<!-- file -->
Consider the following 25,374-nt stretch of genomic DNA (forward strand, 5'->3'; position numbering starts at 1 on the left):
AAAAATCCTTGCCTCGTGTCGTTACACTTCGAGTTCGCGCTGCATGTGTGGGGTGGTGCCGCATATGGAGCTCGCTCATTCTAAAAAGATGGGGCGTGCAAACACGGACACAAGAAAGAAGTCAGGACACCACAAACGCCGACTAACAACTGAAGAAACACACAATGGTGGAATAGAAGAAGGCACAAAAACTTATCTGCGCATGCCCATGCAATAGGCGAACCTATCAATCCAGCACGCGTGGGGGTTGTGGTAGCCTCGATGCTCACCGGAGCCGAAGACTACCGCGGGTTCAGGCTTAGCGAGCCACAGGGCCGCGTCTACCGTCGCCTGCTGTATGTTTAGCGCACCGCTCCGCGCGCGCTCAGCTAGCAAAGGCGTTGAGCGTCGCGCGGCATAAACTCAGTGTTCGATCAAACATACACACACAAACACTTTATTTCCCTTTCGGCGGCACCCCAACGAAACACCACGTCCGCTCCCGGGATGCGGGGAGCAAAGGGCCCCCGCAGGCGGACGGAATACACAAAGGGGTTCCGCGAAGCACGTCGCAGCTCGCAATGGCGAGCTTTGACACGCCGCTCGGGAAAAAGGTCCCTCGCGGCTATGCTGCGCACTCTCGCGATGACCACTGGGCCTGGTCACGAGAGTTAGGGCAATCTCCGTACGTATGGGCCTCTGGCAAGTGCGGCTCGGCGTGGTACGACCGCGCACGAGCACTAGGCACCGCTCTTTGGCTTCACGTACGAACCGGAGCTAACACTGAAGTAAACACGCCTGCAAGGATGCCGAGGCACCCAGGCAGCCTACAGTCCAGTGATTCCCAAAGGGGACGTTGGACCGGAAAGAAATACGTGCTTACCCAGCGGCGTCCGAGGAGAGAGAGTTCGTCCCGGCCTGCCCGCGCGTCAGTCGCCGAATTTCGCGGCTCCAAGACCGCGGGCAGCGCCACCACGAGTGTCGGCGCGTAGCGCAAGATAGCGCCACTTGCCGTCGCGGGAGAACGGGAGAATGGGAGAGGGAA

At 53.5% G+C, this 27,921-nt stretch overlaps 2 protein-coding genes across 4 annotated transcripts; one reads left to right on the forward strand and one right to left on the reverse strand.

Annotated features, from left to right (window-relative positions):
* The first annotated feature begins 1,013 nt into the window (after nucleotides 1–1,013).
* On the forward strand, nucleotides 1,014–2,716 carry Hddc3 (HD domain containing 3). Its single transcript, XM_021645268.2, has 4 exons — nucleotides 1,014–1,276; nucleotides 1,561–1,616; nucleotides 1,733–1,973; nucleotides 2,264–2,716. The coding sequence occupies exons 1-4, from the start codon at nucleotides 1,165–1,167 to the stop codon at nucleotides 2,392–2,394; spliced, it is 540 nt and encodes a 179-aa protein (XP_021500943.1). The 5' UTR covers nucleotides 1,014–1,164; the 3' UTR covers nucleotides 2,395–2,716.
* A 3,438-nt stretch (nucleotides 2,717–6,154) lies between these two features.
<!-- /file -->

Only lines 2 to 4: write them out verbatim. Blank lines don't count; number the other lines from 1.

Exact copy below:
AAAAATCCTTGCCTCGTGTCGTTACACTTCGAGTTCGCGCTGCATGTGTGGGGTGGTGCCGCATATGGAGCTCGCTCATTCTAAAAAGATGGGGCGTGCAAACACGGACACAAGAAAGAAGTCAGGACACCACAAACGCCGACTAACAACTGAAGAAACACACAATGGTGGAATAGAAGAAGGCACAAAAACTTATCTGCGCATGCCCATGCAATAGGCGAACCTATCAATCCAGCACGCGTGGGGGTTGTGGTAGCCTCGATGCTCACCGGAGCCGAAGACTACCGCGGGTTCAGGCTTAGCGAGCCACAGGGCCGCGTCTACCGTCGCCTGCTGTATGTTTAGCGCACCGCTCCGCGCGCGCTCAGCTAGCAAAGGCGTTGAGCGTCGCGCGGCATAAACTCAGTGTTCGATCAAACATACACACACAAACACTTTATTTCCCTTTCGGCGGCACCCCAACGAAACACCACGTCCGCTCCCGGGATGCGGGGAGCAAAGGGCCCCCGCAGGCGGACGGAATACACAAAGGGGTTCCGCGAAGCACGTCGCAGCTCGCAATGGCGAGCTTTGACACGCCGCTCGGGAAAAAGGTCCCTCGCGGCTATGCTGCGCACTCTCGCGATGACCACTGGGCCTGGTCACGAGAGTTAGGGCAATCTCCGTACGTATGGGCCTCTGGCAAGTGCGGCTCGGCGTGGTACGACCGCGCACGAGCACTAGGCACCGCTCTTTGGCTTCACGTACGAACCGGAGCTAACACTGAAGTAAACACGCCTGCAAGGATGCCGAGGCACCCAGGCAGCCTACAGTCCAGTGATTCCCAAAGGGGACGTTGGACCGGAAAGAAATACGTGCTTACCCAGCGGCGTCCGAGGAGAGAGAGTTCGTCCCGGCCTGCCCGCGCGTCAGTCGCCGAATTTCGCGGCTCCAAGACCGCGGGCAGCGCCACCACGAGTGTCGGCGCGTAGCGCAAGATAGCGCCACTTGCCGTCGCGGGAGAACGGGAGAATGGGAGAGGGAA

At 53.5% G+C, this 27,921-nt stretch overlaps 2 protein-coding genes across 4 annotated transcripts; one reads left to right on the forward strand and one right to left on the reverse strand.

Annotated features, from left to right (window-relative positions):